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John chapter 17

English Standard Version

6“I have manifested your name to the people whom you gave me out of the world. Yours they were, and you gave them to me, and they have kept your word. 7Now they know that everything that you have given me is from you. 8For I have given them the words that you gave me, and they have received them and have come to know in truth that I came from you; and they have believed that you sent me. 9I am praying for them. I am not praying for the world but for those whom you have given me, for they are yours. 10All mine are yours, and yours are mine, and I am glorified in them. 11And I am no longer in the world, but they are in the world, and I am coming to you. Holy Father, keep them in your name, which you have given me, that they may be one, even as we are one. 12While I was with them, I kept them in your name, which you have given me. I have guarded them, and not one of them has been lost except the son of destruction, that the Scripture might be fulfilled. 13But now I am coming to you, and these things I speak in the world, that they may have my joy fulfilled in themselves. 14I have given them your word, and the world has hated them because they are not of the world, just as I am not of the world. 15I do not ask that you take them out of the world, but that you keep them from the evil one. 16They are not of the world, just as I am not of the world. 17Sanctify them in the truth; your word is truth. 18As you sent me into the world, so I have sent them into the world. 19And for their sake I consecrate myself, that they also may be sanctified in truth.
New International Version

New American Standard Bible

Christian Standard Bible

New Living Translation

King James Version

What does John chapter 17 mean?

The last several chapters detailed Jesus' teachings during the Last Supper (John 13—16). Those statements warned about persecution, predicted the arrival of the Holy Spirit, encouraged Christian love, and even predicted the impending betrayal orchestrated by Judas. In this passage, John records an extended prayer from Jesus just prior to His arrival in Gethsemane. While the other three Gospels note Jesus' final, anguished prayers in the garden, John chooses to describe this penultimate invocation, often referred to as the High Priestly Prayer.

Christ begins by praying for Himself. This, along with His example prayers also recorded in Scripture (Matthew 6:9–13) prove it is reasonable to pray on our own behalf. The primary purpose of this is asking for God's will to be done; this is always for His glory (John 17:1), and our ultimate benefit (Romans 8:28–30). In this moment, Jesus notes that "the hour" has finally arrived for His sacrifice on behalf of mankind (John 3:16; 12:32–33). The means by which mankind can access eternal life is about to be fulfilled (John 17:1–5).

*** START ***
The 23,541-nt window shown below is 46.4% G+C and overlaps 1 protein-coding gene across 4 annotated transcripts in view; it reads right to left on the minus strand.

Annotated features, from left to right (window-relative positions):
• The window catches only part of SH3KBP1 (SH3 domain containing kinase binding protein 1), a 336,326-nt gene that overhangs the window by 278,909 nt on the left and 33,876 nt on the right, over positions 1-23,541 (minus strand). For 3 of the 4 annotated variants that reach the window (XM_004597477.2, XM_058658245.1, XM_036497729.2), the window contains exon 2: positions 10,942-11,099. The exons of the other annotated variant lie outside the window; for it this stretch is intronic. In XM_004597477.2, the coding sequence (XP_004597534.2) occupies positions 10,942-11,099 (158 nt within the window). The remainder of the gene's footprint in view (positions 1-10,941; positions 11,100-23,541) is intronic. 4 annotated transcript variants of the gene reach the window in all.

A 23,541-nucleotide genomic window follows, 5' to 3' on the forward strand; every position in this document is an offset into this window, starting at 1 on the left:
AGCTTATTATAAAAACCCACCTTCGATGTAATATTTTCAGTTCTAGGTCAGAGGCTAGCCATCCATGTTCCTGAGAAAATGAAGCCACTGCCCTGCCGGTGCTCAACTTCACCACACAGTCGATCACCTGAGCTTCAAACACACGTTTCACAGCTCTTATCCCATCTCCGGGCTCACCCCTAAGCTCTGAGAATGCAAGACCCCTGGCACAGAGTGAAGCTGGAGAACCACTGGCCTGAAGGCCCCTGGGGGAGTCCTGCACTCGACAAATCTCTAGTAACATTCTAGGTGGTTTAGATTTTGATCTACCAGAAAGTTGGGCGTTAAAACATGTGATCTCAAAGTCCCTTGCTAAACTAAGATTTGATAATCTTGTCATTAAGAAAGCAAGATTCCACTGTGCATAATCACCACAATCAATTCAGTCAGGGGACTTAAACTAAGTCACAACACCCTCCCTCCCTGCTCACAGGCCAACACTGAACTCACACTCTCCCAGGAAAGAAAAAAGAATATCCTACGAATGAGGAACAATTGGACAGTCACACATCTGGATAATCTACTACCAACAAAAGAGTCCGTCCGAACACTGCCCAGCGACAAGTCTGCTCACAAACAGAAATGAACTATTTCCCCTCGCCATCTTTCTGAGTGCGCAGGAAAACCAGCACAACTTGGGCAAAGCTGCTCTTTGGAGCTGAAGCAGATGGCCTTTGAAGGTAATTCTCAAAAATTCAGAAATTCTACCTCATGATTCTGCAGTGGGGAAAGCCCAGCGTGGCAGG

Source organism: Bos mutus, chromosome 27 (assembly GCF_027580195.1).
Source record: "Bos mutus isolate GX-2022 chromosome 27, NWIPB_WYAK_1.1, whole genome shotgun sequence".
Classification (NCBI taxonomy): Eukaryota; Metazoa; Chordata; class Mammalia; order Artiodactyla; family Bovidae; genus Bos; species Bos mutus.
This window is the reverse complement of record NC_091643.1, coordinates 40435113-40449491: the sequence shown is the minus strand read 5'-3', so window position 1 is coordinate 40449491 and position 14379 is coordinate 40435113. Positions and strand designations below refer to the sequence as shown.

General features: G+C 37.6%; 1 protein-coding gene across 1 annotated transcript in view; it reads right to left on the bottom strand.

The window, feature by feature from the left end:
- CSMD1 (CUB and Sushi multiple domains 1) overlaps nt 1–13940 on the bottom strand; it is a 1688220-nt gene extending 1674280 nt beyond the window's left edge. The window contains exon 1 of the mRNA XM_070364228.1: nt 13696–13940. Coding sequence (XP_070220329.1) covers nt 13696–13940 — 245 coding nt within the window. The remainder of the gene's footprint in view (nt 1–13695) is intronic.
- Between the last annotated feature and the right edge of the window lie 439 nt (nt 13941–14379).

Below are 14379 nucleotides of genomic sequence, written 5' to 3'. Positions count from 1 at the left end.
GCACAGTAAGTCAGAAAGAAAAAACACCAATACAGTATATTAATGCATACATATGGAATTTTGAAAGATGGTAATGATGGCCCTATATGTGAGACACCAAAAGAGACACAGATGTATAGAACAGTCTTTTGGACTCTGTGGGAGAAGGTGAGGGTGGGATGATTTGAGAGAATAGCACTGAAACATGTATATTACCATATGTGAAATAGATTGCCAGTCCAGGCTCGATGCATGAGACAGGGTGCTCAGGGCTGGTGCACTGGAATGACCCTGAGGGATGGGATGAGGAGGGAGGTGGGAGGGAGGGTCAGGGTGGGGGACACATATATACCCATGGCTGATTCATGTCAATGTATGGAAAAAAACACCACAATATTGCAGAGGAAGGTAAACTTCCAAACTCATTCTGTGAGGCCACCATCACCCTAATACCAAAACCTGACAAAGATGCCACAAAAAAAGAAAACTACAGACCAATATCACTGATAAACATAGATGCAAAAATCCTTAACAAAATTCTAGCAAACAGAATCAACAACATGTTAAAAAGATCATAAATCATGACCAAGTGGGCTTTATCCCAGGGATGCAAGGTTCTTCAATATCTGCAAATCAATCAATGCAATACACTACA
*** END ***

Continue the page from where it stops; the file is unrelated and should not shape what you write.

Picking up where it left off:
Next, Jesus prays for His followers. In the most immediate context, these prayers are for the apostles (Matthew 10:1–4). The men personally trained by Jesus will experience massive resistance as they preach His truth. However, it is their teaching that will lead others to faith in Christ (John 17:20). In that way, what Jesus says here has application to all believers, though the most direct meaning applies to His inner circle of disciples. The faith of these men is proven by their acceptance—their belief—in the message Christ has brought. Of those Jesus selected and taught, none have left, with the predicted exception of Judas (John 13:2–3). Christ prays that these men would be strengthened in their resolve, even as they are commissioned to remain in a hostile world (John 17:6–19).

Finally, Jesus expands His prayer to include all who will come to faith in Him. A major theme of this broader prayer is for loving unity. This is not only a direct command from Christ (John 14:15), but the primary identifier of legitimate Christian faith (John 13:34–35). Nonbelievers cannot see or experience God (1 Corinthians 2:14), so a main mission of believers is to demonstrate God's truth to the world (Matthew 5:13–16). Christ also repeats several points made earlier in this prayer, and the gospel of John, including His eternal existence and the importance of unifying, godly love (John 17:20–26).

Following this prayer, John will move quickly to describe Jesus' arrest in the garden of Gethsemane (John 18:1–3). Chapter 18 will then explain the sham trials which result in Jesus eventual crucifixion in chapter 19, and His resurrection in chapter 20.
What is the Gospel?
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